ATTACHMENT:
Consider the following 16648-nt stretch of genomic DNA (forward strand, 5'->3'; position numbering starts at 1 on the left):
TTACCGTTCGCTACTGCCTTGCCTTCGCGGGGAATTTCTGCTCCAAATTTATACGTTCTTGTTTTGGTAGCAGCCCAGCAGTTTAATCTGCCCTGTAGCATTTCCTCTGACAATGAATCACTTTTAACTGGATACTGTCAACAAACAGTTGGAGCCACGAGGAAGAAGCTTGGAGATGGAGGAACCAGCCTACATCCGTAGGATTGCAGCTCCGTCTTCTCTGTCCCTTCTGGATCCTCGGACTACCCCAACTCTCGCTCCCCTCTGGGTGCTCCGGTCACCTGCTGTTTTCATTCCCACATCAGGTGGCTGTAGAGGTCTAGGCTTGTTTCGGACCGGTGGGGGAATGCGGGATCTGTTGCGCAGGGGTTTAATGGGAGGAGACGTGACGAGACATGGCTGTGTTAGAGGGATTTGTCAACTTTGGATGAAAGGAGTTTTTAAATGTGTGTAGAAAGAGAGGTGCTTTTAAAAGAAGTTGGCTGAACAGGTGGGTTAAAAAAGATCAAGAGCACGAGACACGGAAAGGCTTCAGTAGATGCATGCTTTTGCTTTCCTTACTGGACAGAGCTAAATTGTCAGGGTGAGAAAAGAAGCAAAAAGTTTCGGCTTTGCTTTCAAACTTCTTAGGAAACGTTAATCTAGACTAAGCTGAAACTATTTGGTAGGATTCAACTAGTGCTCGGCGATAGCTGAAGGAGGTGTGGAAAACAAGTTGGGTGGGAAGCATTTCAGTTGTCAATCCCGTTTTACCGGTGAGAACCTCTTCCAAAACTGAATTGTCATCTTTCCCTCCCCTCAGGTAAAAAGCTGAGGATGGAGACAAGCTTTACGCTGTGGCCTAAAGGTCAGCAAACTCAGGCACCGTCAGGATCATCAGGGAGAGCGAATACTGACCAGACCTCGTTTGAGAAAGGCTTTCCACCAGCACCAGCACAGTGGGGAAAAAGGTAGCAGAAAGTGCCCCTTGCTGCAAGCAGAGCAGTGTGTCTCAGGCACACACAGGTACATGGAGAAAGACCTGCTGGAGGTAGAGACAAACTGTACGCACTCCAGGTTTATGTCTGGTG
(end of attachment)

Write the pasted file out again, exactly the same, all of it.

Consider the following 16648-nt stretch of genomic DNA (forward strand, 5'->3'; position numbering starts at 1 on the left):
TTACCGTTCGCTACTGCCTTGCCTTCGCGGGGAATTTCTGCTCCAAATTTATACGTTCTTGTTTTGGTAGCAGCCCAGCAGTTTAATCTGCCCTGTAGCATTTCCTCTGACAATGAATCACTTTTAACTGGATACTGTCAACAAACAGTTGGAGCCACGAGGAAGAAGCTTGGAGATGGAGGAACCAGCCTACATCCGTAGGATTGCAGCTCCGTCTTCTCTGTCCCTTCTGGATCCTCGGACTACCCCAACTCTCGCTCCCCTCTGGGTGCTCCGGTCACCTGCTGTTTTCATTCCCACATCAGGTGGCTGTAGAGGTCTAGGCTTGTTTCGGACCGGTGGGGGAATGCGGGATCTGTTGCGCAGGGGTTTAATGGGAGGAGACGTGACGAGACATGGCTGTGTTAGAGGGATTTGTCAACTTTGGATGAAAGGAGTTTTTAAATGTGTGTAGAAAGAGAGGTGCTTTTAAAAGAAGTTGGCTGAACAGGTGGGTTAAAAAAGATCAAGAGCACGAGACACGGAAAGGCTTCAGTAGATGCATGCTTTTGCTTTCCTTACTGGACAGAGCTAAATTGTCAGGGTGAGAAAAGAAGCAAAAAGTTTCGGCTTTGCTTTCAAACTTCTTAGGAAACGTTAATCTAGACTAAGCTGAAACTATTTGGTAGGATTCAACTAGTGCTCGGCGATAGCTGAAGGAGGTGTGGAAAACAAGTTGGGTGGGAAGCATTTCAGTTGTCAATCCCGTTTTACCGGTGAGAACCTCTTCCAAAACTGAATTGTCATCTTTCCCTCCCCTCAGGTAAAAAGCTGAGGATGGAGACAAGCTTTACGCTGTGGCCTAAAGGTCAGCAAACTCAGGCACCGTCAGGATCATCAGGGAGAGCGAATACTGACCAGACCTCGTTTGAGAAAGGCTTTCCACCAGCACCAGCACAGTGGGGAAAAAGGTAGCAGAAAGTGCCCCTTGCTGCAAGCAGAGCAGTGTGTCTCAGGCACACACAGGTACATGGAGAAAGACCTGCTGGAGGTAGAGACAAACTGTACGCACTCCAGGTTTATGTCTGGTG